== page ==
Your safest bet is to find a repair shop to evaluate the problem. It may be something as simple as a loose connection, but if you try to work on it yourself, you'll certainly void the warranty. If that is not a concern, unplug the amp, remove the screws holding the amp inside the speaker box and check all the connections; soldier joints, input jacks, etc. Also look for any circuits or tubes that look burned, blackened or broken. If it's any of these, unless you are competent and familiar with such repairs, again you may wish to seek a professional repair shop. Good luck. Mark
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Simple: connect the headphones out (3.5mm jack) to the input jack of your fender (6.3 jack). By doing this you will loose one channel so you better generate a mono signal inside your computer before. Electrically this is no problem, nothing will be damaged.
Turn the gain and volume knobs down and apply a signal from your Mac. Gently increase gain and volume. Et voila wonderful mono sound through a guitar amp
There is something resonating with that note frquency. Often the grille or wiring inside will rattle at certain frequencies. You need a sustained source of these frequencies to find what is causing the noise.
The power amp chip has probably blown. It is a TDA2050 cost about $3. They don't even use thermal grease on these to help conduction to heat sink. Make sure you do use thermal grease when replacing. Also be careful of pluggin anything OTHER than headphones in the headphone jack. It can result in blowing the amp chip.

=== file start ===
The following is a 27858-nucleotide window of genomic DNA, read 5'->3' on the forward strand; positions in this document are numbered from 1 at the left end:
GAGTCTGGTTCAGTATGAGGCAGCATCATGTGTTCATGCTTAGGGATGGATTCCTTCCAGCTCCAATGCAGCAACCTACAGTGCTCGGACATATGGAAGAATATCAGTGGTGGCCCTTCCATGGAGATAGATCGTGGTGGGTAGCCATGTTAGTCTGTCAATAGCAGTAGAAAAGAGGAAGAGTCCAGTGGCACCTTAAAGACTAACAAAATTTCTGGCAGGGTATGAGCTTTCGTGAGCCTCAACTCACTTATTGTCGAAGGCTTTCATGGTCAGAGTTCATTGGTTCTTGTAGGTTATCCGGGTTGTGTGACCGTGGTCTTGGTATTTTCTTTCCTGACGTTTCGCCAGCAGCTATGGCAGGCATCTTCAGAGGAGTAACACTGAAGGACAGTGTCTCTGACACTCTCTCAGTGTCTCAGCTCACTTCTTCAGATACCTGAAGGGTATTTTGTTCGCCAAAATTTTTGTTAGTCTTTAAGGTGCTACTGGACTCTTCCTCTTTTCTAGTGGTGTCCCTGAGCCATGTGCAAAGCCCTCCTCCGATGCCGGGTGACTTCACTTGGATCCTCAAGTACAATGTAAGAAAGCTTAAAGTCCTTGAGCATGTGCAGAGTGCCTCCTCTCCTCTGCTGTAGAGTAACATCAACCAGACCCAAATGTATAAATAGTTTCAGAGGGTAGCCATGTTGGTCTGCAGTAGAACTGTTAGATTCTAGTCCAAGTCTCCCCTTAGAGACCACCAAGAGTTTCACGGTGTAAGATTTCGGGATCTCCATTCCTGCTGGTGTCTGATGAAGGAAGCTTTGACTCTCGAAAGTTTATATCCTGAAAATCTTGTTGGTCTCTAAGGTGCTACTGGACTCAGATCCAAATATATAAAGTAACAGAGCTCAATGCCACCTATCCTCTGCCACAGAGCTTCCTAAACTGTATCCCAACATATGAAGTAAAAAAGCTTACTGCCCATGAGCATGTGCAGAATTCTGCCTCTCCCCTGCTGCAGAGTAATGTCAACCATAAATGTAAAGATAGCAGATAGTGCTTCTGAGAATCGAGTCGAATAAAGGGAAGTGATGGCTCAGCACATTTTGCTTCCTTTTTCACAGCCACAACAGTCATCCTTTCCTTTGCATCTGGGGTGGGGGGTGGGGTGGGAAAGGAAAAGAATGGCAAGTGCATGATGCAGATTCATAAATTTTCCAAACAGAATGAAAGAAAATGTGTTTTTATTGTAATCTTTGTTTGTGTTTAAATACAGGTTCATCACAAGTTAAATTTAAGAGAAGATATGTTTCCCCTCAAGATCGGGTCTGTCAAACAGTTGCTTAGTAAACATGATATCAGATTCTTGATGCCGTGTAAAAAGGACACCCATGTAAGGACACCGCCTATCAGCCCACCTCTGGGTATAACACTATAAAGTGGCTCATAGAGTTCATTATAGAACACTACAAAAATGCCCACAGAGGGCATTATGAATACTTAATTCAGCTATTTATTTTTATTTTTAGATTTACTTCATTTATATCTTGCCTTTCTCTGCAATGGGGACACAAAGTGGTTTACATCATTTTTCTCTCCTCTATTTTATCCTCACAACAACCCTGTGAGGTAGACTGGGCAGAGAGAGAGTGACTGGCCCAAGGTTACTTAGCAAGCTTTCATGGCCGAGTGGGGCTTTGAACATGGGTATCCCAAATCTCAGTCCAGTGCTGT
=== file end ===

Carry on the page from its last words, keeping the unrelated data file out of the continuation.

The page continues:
Yes, there are several possibilities. First thing is to disconnect your guitar and then plug in the cord to the amp. Expect a bit of hum. If it screeches, then problem is not feedback via the guitar. If it doesn't MAYBE your guitar is "hearing the amp" which the guitar is then a microphone and can feedback. Moving the cable generates electrical noise which can trigger the feedback to start.
If you get the screech without the guitar connected, then TRY a new guitar cable. Make sure it is an INSTRUMENT cable... I have seen some try to use speaker cables or junky 1/4 inch cables intended for home stereo... these will NOT work and can cause the feedback. The next possibility is a broken jack on the amp. This would require repair. The common cause of this is to fail to run the cord through the handle of the amp... one trip on the cord or step on it pulling the plug sideways in the amp and the jack is broken and it is a trip to the shop as well. While on the subject ALWAYS run the cord at the guitar end either through the strap or your belt loop. Cords left dangling keep rotating and soon wear out the plug and also the jack in the guitar and then that has to go to the shop.
The power amp input jack takes "line level" input BUT is monaural (single channel). The output of an ipod is Stereo. Hence you would have to "mix" the two channels before connecting to the Fender. Mixing does NOT mean just tying the two channels together. A minimu thing would be a passive resistive mixer consisting of a resistor from each of the IPOD channels to the common point going to the input of the Fender. Remember if you plug into the Fender power amp input you DISCONNECT the preamp and other circuits and would ONLY hear the IPOD input.